They held the hands of people dying alone in hospitals and nursing homes. They cleaned and disinfected rooms even as infection-control guidelines for a novel virus were still being developed. They isolated from their families for fear of bringing COVID-19 into their homes.
From doctors and nurses to respiratory therapists and anesthesiologists to environmental service workers and administrators, healthcare workers have, as so many across the nation proclaimed, been the true heroes of this pandemic.
This year, Modern Healthcare is reserving the top spot on its annual 100 Most Influential People in Healthcare list for the nation’s healthcare workers, those people who risk their lives daily to care for strangers, friends and loved ones.
Workers have gone on strike, organized and spoken out publicly about the risks they’re taking and the sacrifices they’re making, all while facing furloughs and pay cuts from employers. To protect themselves and those they care for, they have collectively used their voices to demand better protections, better staffing ratios and hazard pay, changes they hope will outlast the pandemic.
The COVID-19 death toll in the U.S. is more than 270,000 and climbing daily, according to the Centers for Disease Control and Prevention. And public health experts expect counts to continue skyrocketing as people gather in large groups and travel during the holidays. Dr. Anthony Fauci, director of the National Institute of Allergy and Infectious Diseases, last week predicted a “surge upon a surge.”
The federal government estimated that, as of Dec. 2, 247,152 healthcare providers have tested positive for COVID-19, 864 of whom have died, although that data is incomplete. As of the same date, Kaiser Health News and The Guardian have recorded at least 1,425 U.S. healthcare workers who have died from COVID-19.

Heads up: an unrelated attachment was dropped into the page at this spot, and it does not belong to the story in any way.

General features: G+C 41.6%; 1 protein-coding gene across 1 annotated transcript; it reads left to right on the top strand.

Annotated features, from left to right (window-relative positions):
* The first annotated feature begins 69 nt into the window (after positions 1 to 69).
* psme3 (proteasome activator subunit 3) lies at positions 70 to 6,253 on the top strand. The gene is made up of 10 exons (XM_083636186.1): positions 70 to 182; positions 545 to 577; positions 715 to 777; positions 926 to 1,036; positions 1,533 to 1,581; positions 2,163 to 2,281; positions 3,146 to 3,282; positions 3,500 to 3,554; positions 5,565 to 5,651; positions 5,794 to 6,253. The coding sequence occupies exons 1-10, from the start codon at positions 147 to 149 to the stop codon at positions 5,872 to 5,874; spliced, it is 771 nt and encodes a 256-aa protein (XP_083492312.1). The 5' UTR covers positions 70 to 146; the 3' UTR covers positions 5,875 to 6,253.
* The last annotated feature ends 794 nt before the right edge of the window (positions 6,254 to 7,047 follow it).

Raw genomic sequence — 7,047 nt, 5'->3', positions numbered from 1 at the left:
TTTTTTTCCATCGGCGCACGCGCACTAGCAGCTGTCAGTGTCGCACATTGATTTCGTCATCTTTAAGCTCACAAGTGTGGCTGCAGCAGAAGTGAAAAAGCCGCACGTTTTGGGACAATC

Dealing with such levels of death and serious illness is both isolating and physically and mentally draining, said Keith Renshaw, a professor and chair of psychology at George Mason University.
“If you’re in a high-stress environment at your job and you’re doing that day in and day out, having physiological reactions to everything around you, it starts to exhaust you,” Renshaw said.
Meanwhile, normal support systems and leisure activities have been stripped from workers because of the pandemic, leaving them without traditional outlets for stress relief, he added.
Dr. Hal Paz, CEO of Ohio State University Wexner Medical Center, characterized the work healthcare staff have done during the pandemic as “nothing short of exceptional.”
“Essential workers, I think, are clearly just going above and beyond doing their jobs, which is really, really important,” said Paz, who oversees 27,000 employees at the teaching hospital. “But what is remarkable is just the level of compassion that I’ve seen our clinicians show over and over and over again for patients that are critically ill in the ICU, to help them, to help their families deal with these circumstances.”
Workers have not only shouldered caring for patients and residents but have stepped in as surrogates for support systems while visitation has been limited or restricted to prevent the spread of the virus.
“These professionals have had to serve as family members,” said Nancy Foster, the American Hospital Association’s vice president of quality and patient safety policy. “They sit there with the patient to help them use an iPad or another device” to connect with their families. “They hold their hands when they’re really in pain or suffering. All of that, they do with humility and love as a substitute for family, and that is something extraordinary.”